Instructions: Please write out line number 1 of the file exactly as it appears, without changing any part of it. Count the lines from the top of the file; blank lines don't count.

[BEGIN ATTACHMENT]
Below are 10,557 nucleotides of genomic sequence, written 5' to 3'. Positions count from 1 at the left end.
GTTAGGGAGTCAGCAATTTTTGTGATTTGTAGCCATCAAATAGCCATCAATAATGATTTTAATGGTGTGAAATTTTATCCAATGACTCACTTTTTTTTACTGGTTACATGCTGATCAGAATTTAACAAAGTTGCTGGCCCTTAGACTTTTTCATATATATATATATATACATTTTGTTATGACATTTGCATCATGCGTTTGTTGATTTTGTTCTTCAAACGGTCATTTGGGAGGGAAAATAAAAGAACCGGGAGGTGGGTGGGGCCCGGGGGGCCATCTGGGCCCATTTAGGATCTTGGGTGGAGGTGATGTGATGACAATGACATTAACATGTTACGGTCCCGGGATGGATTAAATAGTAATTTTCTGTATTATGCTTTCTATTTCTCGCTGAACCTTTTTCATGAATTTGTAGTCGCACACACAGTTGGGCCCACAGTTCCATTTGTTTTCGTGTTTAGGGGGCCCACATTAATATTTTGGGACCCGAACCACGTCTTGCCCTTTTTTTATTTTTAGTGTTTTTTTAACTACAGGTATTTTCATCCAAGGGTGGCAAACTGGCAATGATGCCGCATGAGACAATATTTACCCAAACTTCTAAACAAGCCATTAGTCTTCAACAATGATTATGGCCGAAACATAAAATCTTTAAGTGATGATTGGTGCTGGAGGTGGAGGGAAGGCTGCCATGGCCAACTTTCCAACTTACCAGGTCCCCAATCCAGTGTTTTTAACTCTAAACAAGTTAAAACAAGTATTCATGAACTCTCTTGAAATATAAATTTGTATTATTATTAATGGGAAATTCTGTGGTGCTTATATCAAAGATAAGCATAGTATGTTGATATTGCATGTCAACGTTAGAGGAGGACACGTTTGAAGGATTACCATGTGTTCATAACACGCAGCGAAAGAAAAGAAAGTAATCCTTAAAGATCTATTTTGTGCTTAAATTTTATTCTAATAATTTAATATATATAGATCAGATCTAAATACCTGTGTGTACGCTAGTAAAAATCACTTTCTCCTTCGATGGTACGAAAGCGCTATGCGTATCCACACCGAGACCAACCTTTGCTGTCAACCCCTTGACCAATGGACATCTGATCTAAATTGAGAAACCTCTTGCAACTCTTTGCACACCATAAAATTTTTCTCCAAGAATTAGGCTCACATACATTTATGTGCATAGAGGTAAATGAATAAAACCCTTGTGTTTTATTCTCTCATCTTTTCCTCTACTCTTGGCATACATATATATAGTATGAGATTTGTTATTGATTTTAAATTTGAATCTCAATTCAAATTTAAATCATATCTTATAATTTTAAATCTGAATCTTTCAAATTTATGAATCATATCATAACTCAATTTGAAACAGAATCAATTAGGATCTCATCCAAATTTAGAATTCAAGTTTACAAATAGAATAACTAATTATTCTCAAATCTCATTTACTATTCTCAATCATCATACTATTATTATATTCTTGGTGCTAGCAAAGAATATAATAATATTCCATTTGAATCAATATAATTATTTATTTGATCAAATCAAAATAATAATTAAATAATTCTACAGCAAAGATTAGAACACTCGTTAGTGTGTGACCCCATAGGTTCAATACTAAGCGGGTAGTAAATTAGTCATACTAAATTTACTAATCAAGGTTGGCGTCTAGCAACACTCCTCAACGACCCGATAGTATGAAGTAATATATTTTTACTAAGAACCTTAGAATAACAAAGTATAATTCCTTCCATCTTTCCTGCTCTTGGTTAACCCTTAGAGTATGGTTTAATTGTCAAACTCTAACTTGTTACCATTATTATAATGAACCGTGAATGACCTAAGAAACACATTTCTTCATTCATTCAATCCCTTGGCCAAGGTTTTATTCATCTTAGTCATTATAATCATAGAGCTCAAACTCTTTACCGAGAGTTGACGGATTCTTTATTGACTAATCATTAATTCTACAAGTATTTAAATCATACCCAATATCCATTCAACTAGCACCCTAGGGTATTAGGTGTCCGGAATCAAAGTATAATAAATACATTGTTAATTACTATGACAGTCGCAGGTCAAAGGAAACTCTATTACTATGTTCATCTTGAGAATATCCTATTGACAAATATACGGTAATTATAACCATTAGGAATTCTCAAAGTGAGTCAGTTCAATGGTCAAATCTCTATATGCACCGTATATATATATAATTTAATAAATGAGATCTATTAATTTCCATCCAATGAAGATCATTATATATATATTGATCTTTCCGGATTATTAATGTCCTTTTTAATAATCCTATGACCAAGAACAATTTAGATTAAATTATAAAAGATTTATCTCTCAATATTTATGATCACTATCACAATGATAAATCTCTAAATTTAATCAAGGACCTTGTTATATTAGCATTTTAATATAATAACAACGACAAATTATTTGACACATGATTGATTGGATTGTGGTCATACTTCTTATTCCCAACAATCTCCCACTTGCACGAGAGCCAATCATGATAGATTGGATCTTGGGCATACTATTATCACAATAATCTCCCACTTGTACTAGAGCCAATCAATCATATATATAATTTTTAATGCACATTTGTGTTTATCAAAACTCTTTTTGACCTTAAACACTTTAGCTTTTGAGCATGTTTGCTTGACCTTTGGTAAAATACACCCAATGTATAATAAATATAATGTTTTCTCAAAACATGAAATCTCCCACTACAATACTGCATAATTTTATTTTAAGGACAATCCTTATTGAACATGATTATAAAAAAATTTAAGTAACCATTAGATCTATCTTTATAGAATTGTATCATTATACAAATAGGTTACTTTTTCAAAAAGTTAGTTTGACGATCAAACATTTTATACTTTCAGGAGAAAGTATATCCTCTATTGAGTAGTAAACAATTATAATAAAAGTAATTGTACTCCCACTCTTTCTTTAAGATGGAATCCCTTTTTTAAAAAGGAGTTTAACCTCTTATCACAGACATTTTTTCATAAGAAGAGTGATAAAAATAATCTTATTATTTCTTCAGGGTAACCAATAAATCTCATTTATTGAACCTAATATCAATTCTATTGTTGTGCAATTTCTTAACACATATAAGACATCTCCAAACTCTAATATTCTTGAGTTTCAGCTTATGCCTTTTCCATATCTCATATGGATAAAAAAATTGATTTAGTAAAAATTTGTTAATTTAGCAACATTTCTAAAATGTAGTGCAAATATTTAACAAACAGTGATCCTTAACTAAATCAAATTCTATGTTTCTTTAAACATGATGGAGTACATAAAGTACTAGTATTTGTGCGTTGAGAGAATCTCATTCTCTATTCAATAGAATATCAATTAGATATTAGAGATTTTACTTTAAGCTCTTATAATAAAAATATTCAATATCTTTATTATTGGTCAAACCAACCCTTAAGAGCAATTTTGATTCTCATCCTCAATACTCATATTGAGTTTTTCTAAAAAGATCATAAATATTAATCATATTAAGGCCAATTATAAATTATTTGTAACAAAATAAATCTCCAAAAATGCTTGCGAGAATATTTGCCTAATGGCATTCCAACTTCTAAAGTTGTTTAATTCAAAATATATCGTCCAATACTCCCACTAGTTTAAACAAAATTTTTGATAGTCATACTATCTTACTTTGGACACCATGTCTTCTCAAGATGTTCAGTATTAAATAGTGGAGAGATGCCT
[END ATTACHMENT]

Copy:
Below are 10,557 nucleotides of genomic sequence, written 5' to 3'. Positions count from 1 at the left end.